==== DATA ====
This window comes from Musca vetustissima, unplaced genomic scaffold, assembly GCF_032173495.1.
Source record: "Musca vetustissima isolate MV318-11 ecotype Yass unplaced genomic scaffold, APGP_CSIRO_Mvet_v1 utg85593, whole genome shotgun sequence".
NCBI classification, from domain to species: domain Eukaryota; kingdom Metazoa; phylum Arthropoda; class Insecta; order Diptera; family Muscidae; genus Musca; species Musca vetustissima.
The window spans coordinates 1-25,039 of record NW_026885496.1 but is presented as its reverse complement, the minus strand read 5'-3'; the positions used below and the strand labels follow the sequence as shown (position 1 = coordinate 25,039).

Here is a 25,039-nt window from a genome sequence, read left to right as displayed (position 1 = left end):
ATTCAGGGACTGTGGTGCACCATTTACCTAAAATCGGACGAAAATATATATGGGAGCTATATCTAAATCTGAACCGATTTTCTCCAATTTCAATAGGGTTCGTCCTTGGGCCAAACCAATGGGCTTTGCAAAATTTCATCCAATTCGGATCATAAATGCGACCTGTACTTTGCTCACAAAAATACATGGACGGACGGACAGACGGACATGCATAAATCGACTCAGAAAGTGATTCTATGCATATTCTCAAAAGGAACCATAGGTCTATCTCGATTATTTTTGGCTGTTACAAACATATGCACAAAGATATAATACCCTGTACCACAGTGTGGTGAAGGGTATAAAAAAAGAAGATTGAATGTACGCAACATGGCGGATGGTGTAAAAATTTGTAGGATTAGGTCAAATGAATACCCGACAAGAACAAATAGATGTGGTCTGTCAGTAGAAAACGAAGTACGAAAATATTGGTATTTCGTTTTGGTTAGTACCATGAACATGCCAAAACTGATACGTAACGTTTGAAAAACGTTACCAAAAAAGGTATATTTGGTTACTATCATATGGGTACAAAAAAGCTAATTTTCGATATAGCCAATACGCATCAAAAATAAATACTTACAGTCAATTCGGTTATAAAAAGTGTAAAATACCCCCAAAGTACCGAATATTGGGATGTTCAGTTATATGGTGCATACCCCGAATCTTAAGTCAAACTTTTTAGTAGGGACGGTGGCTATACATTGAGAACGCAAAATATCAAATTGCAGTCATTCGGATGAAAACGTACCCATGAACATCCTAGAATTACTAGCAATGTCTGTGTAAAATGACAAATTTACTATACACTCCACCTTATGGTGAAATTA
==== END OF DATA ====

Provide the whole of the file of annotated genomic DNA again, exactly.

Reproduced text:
This window comes from Musca vetustissima, unplaced genomic scaffold, assembly GCF_032173495.1.
Source record: "Musca vetustissima isolate MV318-11 ecotype Yass unplaced genomic scaffold, APGP_CSIRO_Mvet_v1 utg85593, whole genome shotgun sequence".
NCBI classification, from domain to species: domain Eukaryota; kingdom Metazoa; phylum Arthropoda; class Insecta; order Diptera; family Muscidae; genus Musca; species Musca vetustissima.
The window spans coordinates 1-25,039 of record NW_026885496.1 but is presented as its reverse complement, the minus strand read 5'-3'; the positions used below and the strand labels follow the sequence as shown (position 1 = coordinate 25,039).

Here is a 25,039-nt window from a genome sequence, read left to right as displayed (position 1 = left end):
ATTCAGGGACTGTGGTGCACCATTTACCTAAAATCGGACGAAAATATATATGGGAGCTATATCTAAATCTGAACCGATTTTCTCCAATTTCAATAGGGTTCGTCCTTGGGCCAAACCAATGGGCTTTGCAAAATTTCATCCAATTCGGATCATAAATGCGACCTGTACTTTGCTCACAAAAATACATGGACGGACGGACAGACGGACATGCATAAATCGACTCAGAAAGTGATTCTATGCATATTCTCAAAAGGAACCATAGGTCTATCTCGATTATTTTTGGCTGTTACAAACATATGCACAAAGATATAATACCCTGTACCACAGTGTGGTGAAGGGTATAAAAAAAGAAGATTGAATGTACGCAACATGGCGGATGGTGTAAAAATTTGTAGGATTAGGTCAAATGAATACCCGACAAGAACAAATAGATGTGGTCTGTCAGTAGAAAACGAAGTACGAAAATATTGGTATTTCGTTTTGGTTAGTACCATGAACATGCCAAAACTGATACGTAACGTTTGAAAAACGTTACCAAAAAAGGTATATTTGGTTACTATCATATGGGTACAAAAAAGCTAATTTTCGATATAGCCAATACGCATCAAAAATAAATACTTACAGTCAATTCGGTTATAAAAAGTGTAAAATACCCCCAAAGTACCGAATATTGGGATGTTCAGTTATATGGTGCATACCCCGAATCTTAAGTCAAACTTTTTAGTAGGGACGGTGGCTATACATTGAGAACGCAAAATATCAAATTGCAGTCATTCGGATGAAAACGTACCCATGAACATCCTAGAATTACTAGCAATGTCTGTGTAAAATGACAAATTTACTATACACTCCACCTTATGGTGAAATTA